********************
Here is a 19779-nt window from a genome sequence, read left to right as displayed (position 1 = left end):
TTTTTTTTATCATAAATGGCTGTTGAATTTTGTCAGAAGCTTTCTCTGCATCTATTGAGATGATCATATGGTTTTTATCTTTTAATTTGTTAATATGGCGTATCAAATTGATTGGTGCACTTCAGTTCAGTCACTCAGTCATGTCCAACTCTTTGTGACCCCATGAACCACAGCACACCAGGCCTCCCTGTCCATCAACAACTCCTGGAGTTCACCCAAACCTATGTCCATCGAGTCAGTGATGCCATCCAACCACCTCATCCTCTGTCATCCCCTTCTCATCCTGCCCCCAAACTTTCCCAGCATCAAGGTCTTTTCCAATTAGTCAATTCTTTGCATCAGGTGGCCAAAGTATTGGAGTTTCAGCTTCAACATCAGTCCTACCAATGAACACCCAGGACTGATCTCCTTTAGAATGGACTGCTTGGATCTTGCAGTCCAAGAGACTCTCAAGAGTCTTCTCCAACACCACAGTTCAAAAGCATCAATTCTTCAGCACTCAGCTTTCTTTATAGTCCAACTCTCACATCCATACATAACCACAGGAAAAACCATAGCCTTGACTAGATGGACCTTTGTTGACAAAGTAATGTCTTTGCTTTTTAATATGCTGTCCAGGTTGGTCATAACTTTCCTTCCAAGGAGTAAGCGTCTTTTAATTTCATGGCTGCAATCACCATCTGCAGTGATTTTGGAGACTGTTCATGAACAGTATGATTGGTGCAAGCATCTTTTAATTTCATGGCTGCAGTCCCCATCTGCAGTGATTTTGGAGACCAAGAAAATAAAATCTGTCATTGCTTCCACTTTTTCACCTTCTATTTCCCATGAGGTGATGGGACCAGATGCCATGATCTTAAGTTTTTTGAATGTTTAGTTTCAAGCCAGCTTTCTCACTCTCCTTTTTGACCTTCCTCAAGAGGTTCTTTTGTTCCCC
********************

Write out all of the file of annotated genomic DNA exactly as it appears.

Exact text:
Here is a 19779-nt window from a genome sequence, read left to right as displayed (position 1 = left end):
TTTTTTTTATCATAAATGGCTGTTGAATTTTGTCAGAAGCTTTCTCTGCATCTATTGAGATGATCATATGGTTTTTATCTTTTAATTTGTTAATATGGCGTATCAAATTGATTGGTGCACTTCAGTTCAGTCACTCAGTCATGTCCAACTCTTTGTGACCCCATGAACCACAGCACACCAGGCCTCCCTGTCCATCAACAACTCCTGGAGTTCACCCAAACCTATGTCCATCGAGTCAGTGATGCCATCCAACCACCTCATCCTCTGTCATCCCCTTCTCATCCTGCCCCCAAACTTTCCCAGCATCAAGGTCTTTTCCAATTAGTCAATTCTTTGCATCAGGTGGCCAAAGTATTGGAGTTTCAGCTTCAACATCAGTCCTACCAATGAACACCCAGGACTGATCTCCTTTAGAATGGACTGCTTGGATCTTGCAGTCCAAGAGACTCTCAAGAGTCTTCTCCAACACCACAGTTCAAAAGCATCAATTCTTCAGCACTCAGCTTTCTTTATAGTCCAACTCTCACATCCATACATAACCACAGGAAAAACCATAGCCTTGACTAGATGGACCTTTGTTGACAAAGTAATGTCTTTGCTTTTTAATATGCTGTCCAGGTTGGTCATAACTTTCCTTCCAAGGAGTAAGCGTCTTTTAATTTCATGGCTGCAATCACCATCTGCAGTGATTTTGGAGACTGTTCATGAACAGTATGATTGGTGCAAGCATCTTTTAATTTCATGGCTGCAGTCCCCATCTGCAGTGATTTTGGAGACCAAGAAAATAAAATCTGTCATTGCTTCCACTTTTTCACCTTCTATTTCCCATGAGGTGATGGGACCAGATGCCATGATCTTAAGTTTTTTGAATGTTTAGTTTCAAGCCAGCTTTCTCACTCTCCTTTTTGACCTTCCTCAAGAGGTTCTTTTGTTCCCC